Keep in mind dd is a low-level bit-for-bit read/write program. Don't confuse it with other image creation applications which might include the ability to resize drives and/or partitions upon restore. dd works best when restoring an image to a drive that is the exact same size as the drive from which the image was taken.

2020-05-18, 15:28   #31
garo

Aug 2002
Termonfeckin, IE

5×19×29 Posts

Quote:
 Originally Posted by xilman I back up essentially everything on all the Linux and Windoze machines at home Any half-way decent backup system will let you do this with ease. I use backuppc. I no longer have powered-up MacOS and BSD systems in-house but backuppc used to look after them too.
Thanks for the timely reminder. I have slacked off on adding the new box to my backup schedule.

2020-05-18, 15:30   #32
storm5510
Random Account

Aug 2009
U.S.A.

60916 Posts

Quote:
 Originally Posted by PhilF Sounds good. Once you boot from a 16GB USB stick, it will likely be sda and the others will change. Once you know for sure which drive is which you should be good to go. Keep in mind dd is a low-level bit-for-bit read/write program. Don't confuse it with other image creation applications which might include the ability to resize drives and/or partitions upon restore. dd works best when restoring an image to a drive that is the exact same size as the drive from which the image was taken.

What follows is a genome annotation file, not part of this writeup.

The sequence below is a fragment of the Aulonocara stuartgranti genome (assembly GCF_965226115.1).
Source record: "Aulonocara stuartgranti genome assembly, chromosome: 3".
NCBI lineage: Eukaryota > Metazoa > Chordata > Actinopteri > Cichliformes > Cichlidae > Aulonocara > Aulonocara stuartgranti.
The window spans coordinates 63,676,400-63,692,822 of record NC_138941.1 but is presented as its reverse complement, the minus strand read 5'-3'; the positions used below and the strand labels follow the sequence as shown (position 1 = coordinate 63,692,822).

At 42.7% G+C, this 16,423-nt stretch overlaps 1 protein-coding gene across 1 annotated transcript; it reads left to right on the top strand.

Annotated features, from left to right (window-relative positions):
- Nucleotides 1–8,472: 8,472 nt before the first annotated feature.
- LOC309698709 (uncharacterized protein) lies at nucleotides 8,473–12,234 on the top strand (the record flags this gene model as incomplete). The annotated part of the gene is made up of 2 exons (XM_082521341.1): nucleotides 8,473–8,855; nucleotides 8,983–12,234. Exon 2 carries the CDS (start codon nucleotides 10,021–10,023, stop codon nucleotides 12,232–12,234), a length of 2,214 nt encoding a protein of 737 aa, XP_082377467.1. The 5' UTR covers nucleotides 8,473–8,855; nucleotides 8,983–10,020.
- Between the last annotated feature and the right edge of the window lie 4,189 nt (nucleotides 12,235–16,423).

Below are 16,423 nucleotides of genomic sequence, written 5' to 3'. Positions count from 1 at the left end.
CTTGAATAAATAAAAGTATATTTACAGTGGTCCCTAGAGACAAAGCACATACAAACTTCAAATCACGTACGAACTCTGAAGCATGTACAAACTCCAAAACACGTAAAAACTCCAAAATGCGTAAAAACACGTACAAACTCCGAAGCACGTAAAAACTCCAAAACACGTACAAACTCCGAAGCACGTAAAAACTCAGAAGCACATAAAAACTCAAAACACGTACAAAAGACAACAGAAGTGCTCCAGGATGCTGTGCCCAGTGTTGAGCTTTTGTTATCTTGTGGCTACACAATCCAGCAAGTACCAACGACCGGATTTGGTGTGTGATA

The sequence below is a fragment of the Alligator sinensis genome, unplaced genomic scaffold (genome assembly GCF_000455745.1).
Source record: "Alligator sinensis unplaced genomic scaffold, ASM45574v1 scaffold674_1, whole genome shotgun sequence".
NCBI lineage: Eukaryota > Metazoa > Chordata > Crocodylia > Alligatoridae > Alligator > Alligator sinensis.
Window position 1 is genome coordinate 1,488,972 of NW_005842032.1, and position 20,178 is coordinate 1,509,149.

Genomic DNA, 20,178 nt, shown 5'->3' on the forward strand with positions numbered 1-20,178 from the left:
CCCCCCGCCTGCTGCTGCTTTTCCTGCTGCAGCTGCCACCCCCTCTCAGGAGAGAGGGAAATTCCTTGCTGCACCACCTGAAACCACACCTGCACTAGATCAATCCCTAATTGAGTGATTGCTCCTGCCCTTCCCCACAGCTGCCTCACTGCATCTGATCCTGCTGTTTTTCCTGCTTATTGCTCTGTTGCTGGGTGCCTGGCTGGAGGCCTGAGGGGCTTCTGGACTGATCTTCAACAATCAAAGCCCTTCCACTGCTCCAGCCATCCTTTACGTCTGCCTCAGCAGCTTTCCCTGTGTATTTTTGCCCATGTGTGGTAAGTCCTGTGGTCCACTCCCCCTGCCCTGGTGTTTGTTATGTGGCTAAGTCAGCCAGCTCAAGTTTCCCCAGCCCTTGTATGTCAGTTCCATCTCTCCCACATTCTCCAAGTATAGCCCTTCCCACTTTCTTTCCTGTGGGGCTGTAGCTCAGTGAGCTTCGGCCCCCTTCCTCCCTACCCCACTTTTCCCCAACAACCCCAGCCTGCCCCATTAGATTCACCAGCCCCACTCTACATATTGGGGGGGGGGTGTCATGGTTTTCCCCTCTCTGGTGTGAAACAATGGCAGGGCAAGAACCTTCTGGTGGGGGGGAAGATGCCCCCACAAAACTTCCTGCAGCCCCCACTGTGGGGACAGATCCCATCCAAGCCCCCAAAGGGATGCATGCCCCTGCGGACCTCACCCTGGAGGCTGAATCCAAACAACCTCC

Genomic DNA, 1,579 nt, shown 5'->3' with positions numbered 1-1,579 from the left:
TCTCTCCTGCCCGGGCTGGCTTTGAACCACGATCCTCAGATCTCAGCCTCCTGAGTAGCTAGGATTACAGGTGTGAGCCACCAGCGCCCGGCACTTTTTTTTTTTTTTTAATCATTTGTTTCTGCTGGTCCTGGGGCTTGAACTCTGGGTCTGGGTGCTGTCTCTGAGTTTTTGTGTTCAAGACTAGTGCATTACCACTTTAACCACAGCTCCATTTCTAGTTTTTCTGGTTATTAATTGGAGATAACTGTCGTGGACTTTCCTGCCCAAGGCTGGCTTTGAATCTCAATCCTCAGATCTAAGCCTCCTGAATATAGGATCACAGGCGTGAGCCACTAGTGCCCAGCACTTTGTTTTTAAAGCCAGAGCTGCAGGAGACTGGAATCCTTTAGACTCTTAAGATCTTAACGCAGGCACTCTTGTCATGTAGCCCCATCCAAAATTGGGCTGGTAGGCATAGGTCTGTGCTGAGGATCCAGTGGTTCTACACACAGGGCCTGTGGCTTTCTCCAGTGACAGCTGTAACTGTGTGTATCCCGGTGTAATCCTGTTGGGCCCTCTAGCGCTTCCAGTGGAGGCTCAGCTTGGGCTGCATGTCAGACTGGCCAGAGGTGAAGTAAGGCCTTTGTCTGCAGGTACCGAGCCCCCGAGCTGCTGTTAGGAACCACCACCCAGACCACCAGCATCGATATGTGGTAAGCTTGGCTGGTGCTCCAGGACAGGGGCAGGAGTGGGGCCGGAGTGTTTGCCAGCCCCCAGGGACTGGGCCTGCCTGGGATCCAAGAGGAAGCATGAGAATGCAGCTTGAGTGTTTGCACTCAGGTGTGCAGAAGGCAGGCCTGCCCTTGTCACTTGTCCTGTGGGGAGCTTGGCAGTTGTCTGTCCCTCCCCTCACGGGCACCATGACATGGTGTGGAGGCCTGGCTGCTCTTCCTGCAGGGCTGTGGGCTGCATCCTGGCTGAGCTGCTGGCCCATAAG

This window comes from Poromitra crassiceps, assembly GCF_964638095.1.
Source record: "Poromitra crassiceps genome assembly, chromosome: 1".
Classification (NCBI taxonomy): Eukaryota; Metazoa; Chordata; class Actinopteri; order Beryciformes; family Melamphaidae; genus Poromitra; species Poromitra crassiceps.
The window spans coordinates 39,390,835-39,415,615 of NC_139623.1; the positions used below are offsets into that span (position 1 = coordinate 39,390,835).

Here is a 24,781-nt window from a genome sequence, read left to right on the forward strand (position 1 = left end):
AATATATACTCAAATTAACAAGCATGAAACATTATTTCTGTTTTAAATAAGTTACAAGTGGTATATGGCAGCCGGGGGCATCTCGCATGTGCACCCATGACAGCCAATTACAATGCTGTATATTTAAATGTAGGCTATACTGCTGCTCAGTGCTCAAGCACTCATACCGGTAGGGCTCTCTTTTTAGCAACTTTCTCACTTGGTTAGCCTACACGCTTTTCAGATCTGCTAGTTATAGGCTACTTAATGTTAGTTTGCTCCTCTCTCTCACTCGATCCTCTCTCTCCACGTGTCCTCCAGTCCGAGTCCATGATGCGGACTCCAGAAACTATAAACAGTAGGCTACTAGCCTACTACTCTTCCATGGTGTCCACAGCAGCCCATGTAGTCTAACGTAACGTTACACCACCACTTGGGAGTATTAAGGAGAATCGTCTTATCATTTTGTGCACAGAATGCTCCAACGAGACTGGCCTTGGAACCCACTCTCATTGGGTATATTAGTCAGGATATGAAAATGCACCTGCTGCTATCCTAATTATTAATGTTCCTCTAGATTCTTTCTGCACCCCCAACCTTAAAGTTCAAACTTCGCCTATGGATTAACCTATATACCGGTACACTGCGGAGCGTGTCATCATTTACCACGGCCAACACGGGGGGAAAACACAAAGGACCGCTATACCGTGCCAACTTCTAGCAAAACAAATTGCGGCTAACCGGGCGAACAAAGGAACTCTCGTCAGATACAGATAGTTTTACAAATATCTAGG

I did not have any problems making the USB. I found a step-by-step reference on the web.

This is what I have come up with so far in a bash:

Quote:
 #1/home clear dd if=/dev/sda of=/dev/sdb/home/norman/backup/linux/hp.img bs=64M conv=sync,noerror status=progress